The Latest: Hong Kong legislator says young have lost faith
HONG KONG (AP) — Latest on the protests in Hong Kong over proposed extradition legislation (all times local):
A Hong Kong legislator says young people there have lost faith in the police force and their government following violent clashes with protesters opposed to legal changes that could see accused suspects sent to China for trial.
Labor Party Vice Chairman Fernando Cheung Chiu-hung told The Associated Press that the relationship between citizens and the authorities “has been completely deteriorated.”
Cheung said Thursday, “We’ve seen (the police) use extreme forces which are not proportional to the demonstration.”
Officers used tear gas, pepper spray and anti-riot guns that can cause serious injuries. Cheung said the widespread use by protesters of facemasks and their unwillingness to be identified by name was understandable given the authorities’ growing tendency to file heavy charges for seemingly mild public disorder offenses.
Encrypted messaging app Telegram says it was hit by a powerful cyberattack that has coincided with massive protests in Hong Kong.
Telegram CEO Pavel Durov tweeted Thursday that the attack came from mostly Chinese IP addresses.
He says: “Historically, all state actor-sized (attacks) we experienced coincided in time with protests in Hong Kong (coordinated on @telegram). This case was not an exception.”
Hundreds of thousands have taken to the streets of Hong Kong in recent days to protest an extradition bill that would allow people to be sent to mainland China to stand trial. Activists in both Hong Kong and mainland China, where Telegram is blocked, frequently use the messaging system to organize protests in hopes of evading government surveillance.
Telegram says the attack merely affects connectivity and no data has been compromised.
A Hong Kong Legislative Council official says no time has been set aside for debate on a highly controversial extradition law that has drawn large-scale protests.
The announcement Thursday from council official Cicely Wong appeared to show the impact of Wednesday’s street demonstrations, along with statements of concern from foreign governments, business associations and the legal profession. Those voices have joined with human rights and supporters of the free press who have long warned of growing restrictions on civil rights in the former British colony that returned to Chines rule in 2019.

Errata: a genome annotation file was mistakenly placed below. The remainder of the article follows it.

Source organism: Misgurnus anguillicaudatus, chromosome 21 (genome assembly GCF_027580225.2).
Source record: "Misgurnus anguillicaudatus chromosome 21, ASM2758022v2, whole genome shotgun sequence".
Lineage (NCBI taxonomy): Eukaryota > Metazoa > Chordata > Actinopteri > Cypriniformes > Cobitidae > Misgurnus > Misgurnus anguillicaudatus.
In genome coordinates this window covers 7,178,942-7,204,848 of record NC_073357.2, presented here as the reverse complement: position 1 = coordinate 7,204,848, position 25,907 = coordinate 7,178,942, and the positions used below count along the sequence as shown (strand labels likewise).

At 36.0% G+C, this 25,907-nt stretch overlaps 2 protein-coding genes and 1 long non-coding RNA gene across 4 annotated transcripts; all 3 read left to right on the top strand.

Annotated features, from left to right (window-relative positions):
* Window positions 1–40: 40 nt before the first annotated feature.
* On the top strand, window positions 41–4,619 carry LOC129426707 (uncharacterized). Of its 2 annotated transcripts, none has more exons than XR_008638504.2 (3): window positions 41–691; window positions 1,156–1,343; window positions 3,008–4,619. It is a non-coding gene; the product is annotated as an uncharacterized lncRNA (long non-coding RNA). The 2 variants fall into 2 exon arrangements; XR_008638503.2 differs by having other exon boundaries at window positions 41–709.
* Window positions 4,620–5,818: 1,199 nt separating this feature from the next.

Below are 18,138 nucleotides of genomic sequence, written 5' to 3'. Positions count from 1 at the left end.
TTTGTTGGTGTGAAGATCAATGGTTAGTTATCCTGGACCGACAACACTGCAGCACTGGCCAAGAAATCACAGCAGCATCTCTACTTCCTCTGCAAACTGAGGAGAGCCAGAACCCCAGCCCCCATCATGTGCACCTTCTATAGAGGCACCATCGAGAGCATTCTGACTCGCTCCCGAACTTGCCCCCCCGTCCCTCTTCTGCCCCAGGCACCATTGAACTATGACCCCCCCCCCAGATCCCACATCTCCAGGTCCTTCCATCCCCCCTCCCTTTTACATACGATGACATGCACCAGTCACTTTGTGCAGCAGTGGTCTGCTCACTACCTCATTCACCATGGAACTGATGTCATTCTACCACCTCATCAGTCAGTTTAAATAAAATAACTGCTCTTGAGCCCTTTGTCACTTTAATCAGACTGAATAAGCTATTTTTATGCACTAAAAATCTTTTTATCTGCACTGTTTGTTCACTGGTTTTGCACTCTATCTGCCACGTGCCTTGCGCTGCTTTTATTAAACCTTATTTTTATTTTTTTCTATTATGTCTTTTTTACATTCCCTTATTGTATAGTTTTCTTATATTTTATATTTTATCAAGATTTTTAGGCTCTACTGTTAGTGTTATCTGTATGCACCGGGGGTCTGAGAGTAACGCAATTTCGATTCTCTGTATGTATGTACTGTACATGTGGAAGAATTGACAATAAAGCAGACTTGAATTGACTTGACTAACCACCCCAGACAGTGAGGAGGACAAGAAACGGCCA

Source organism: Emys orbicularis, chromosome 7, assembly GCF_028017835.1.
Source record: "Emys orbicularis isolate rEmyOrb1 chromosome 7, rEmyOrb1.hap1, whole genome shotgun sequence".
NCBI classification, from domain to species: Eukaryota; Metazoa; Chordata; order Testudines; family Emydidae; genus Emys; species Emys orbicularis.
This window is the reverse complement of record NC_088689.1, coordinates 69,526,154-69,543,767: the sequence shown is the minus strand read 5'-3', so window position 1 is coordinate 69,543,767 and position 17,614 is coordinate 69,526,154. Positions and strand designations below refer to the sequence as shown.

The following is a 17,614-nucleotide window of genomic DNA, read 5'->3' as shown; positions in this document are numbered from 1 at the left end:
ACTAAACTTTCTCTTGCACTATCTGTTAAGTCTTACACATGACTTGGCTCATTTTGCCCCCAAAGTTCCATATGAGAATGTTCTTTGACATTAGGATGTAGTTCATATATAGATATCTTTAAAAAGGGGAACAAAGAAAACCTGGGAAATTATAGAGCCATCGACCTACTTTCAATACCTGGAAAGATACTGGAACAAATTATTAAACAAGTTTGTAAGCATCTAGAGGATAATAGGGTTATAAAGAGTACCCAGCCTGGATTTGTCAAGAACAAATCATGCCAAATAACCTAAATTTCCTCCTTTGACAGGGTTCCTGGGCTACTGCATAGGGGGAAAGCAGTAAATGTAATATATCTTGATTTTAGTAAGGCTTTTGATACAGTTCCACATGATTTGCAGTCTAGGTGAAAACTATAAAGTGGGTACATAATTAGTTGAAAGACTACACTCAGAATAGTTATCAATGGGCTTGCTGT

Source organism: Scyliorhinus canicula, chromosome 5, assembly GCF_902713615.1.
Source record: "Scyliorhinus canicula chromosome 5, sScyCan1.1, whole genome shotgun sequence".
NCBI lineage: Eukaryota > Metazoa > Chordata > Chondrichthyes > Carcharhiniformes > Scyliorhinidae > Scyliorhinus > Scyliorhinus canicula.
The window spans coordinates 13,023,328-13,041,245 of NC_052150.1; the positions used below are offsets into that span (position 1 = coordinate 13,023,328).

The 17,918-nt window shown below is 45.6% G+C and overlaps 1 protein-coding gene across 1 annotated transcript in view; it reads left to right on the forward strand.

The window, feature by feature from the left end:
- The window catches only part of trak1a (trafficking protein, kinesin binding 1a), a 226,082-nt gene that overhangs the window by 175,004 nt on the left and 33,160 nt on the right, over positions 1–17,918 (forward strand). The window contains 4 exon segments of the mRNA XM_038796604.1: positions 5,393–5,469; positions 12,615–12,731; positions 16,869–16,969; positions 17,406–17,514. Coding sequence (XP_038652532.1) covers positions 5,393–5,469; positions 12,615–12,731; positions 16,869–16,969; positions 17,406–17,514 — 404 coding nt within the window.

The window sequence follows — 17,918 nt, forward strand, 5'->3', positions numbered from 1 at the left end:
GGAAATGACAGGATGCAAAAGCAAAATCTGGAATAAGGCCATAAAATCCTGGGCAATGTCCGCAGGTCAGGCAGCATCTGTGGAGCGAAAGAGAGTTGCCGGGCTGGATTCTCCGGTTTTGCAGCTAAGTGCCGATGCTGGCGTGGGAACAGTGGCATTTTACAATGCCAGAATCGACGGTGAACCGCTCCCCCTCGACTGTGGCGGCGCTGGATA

Traffic was restored in the city the day after the clashes between police and protesters who oppose the legislation that would allow criminal suspects to be sent to mainland China where they could face unfair trials on political charges.
After days of silence, Chinese state media is characterizing the largely peaceful demonstrations in Hong Kong as a “riot” and accusing protesters of “violent acts.”
Hundreds of thousands of people filled streets in Hong Kong in recent days to oppose proposed legislation that would allow crime suspects to be extradited to mainland China, where critics say they would be subject to vague charges and unfair trials.
In an editorial featuring a photo of a bloodied officer, the state-run China Daily said Wednesday evening that protesters are using the bill “to tarnish the image of the government.”
Xinhua state news agency said protesters used “sharpened iron poles” and bricks against police.
Police officers fired tear gas, pepper spray and rubber bullets at demonstrators Wednesday. About 70 people were hurt.
Traffic has been restored in the heart of Hong Kong a day after clashes between police and protesters who oppose legislation that would allow criminal suspects to be sent to mainland China for trial.
Heavy rain Thursday morning kept fresh protests from following those Wednesday by thousands of activists who shut down government headquarters and the Legislative Council on the day it was to debate the extradition bill. More than 70 people were hurt.
Police fired tear gas, pepper spray and rubber bullets after well-organized protesters breached their cordon, forcing the assembly to postpone the debate.
Protesters said they were seeking to block the passage of the legislation they see as part of Beijing’s moves to tighten its grip over the former British colony.